Narendra Modi seeks third term as world's biggest election set to take place

Narendra Modi is seeking a third term. Credit: AP

The world’s biggest and most expensive election is due to take place here in India.

On Friday, close to a billion people are going to get the chance to cast their votes in a process that will take more than a month.

To put that figure into context: the number of people eligible to vote in the UK is 44 million and 161 million in the United States.

According to the polls, this election is likely to return Narendra Modi to power to serve a third term as India’s prime minister.

Almost a billion are eligible to vote. Credit: AP

He has, in many ways, become the face of this country and of his party, the BJP, with personality-driven politics.

The one-time tea seller from Gujarat is selling a message of aspiration - for individuals and India itself.

He is building much of his popularity on a robust message of Hindu nationalism and welfare for the poor - with handouts of wheat, rice, fuel and help with home improvements.

In his 10 years in power, he has also focused on supplying clean water and toilets to households. There has been huge investment in roads, rail, air travel and tech.

He’s also targeted corruption across the country.

But given none of his party have been part of that sweep, his motives have been in question. Is this a drive to clean up the country or clear out opponents?

Those opponents are not having a good election.

Opposition parties have created a coalition to challenge Modi but are split apart by their own factions and rivalries, with some pulling out of INDIA - the unity party they hoped could present a strong challenger.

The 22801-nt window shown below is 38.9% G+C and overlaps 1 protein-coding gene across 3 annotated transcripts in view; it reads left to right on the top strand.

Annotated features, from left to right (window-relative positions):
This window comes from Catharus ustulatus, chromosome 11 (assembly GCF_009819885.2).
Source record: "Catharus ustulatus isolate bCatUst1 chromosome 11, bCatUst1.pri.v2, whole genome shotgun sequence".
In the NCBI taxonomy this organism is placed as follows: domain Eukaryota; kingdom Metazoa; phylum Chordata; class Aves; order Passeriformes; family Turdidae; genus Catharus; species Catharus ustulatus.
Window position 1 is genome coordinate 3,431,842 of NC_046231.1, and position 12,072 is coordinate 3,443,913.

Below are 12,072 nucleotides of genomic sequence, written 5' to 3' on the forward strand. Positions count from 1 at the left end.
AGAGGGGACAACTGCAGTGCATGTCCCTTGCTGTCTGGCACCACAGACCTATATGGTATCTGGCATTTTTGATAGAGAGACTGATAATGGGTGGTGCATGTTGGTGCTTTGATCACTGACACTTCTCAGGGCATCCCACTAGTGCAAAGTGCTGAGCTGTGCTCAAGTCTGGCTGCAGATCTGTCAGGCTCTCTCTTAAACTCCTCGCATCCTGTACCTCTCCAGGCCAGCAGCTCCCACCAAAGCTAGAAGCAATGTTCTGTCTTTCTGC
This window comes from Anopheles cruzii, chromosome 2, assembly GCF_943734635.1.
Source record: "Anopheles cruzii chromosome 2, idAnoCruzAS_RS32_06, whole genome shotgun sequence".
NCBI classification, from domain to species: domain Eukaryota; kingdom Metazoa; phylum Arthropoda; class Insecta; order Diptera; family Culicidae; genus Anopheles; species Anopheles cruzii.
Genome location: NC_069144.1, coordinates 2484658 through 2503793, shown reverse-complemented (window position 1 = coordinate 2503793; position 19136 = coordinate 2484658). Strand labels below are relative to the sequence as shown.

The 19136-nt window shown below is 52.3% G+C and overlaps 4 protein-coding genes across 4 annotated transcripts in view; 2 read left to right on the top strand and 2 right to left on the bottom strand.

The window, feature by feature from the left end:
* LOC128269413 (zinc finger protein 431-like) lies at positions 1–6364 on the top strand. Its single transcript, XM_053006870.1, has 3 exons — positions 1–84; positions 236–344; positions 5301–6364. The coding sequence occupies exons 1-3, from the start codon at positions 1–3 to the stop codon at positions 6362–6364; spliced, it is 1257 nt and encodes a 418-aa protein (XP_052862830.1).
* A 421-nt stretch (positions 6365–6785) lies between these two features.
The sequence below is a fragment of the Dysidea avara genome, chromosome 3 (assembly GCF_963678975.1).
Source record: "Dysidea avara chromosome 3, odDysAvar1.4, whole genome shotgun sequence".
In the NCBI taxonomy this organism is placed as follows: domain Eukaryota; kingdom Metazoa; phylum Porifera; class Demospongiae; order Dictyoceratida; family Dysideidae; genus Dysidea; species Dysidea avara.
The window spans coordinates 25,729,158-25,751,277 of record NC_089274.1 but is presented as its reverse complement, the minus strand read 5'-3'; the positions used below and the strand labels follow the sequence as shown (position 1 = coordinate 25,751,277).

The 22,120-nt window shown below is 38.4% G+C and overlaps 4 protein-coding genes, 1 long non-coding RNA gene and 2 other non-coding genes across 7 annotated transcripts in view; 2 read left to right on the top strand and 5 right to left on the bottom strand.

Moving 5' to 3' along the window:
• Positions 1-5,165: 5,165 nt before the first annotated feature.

For voters though there is confusion who a vote for INDIA is actually for. All stand for different things. Raul Gandi is the figurehead but with such divergent manifestos clarity of values seems lost on voters.

The BJP are the dominant force in India politics. Credit: AP

Those who stand against him accuse Modi of thwarting their campaign by using the power of office to arrest candidates, freeze bank accounts, and restrict their ability to campaign freely and fairly.

Minority groups - particularly the 200 million Muslims in the country - feel the hardline Hindu nationalism threatens their safety and place in their country and fear a third Modi term.

But those concerns along with growing worry about unemployment, rising prices and farmers' fury at what they say is Modi’s failure to make good promises to increase their income are unlikely to make much difference at the ballot box.

Rahul Gandhi is the main opposition leader. Credit: AP

Many of those we have spoken to say they will put their concerns aside and still vote for Modi and the BJP because they don’t see an opposition that can make their position any better.

Modi sells himself as the king of Hindu hearts - this election is likely to prove that statistically at least he is.The Incumbent

At 73 years of age, Narendra Modi has approval ratings others could only dream of and looks set to become PM for a record-equaling third term.

Only the first PM of an independent India - Nehru - has achieved the same.

Without a wife or family, many see him as a hardworking and honest figurehead and a passionate advocate for Hindu nationalism. Others view him as a polarising, divisive ruler.

His party holds 303 of the 543 seats in the current parliament, in this election he’s seeking 400. That may be over-optimistic but belief in his victory does not.

Credit: AP

The Opposition

The most high-profile opposition figure is 53-year-old Rahul Gandhi, leader of the Congress Party once dominant in Indian politics.

His grandfather, Jawaharlal “Joe” Nehru was the first PM of an independent India.

His grandmother Indira and father Rajiv were both prime ministers and both assassinated.After years of dynastic politics, voters seem wary of a return.

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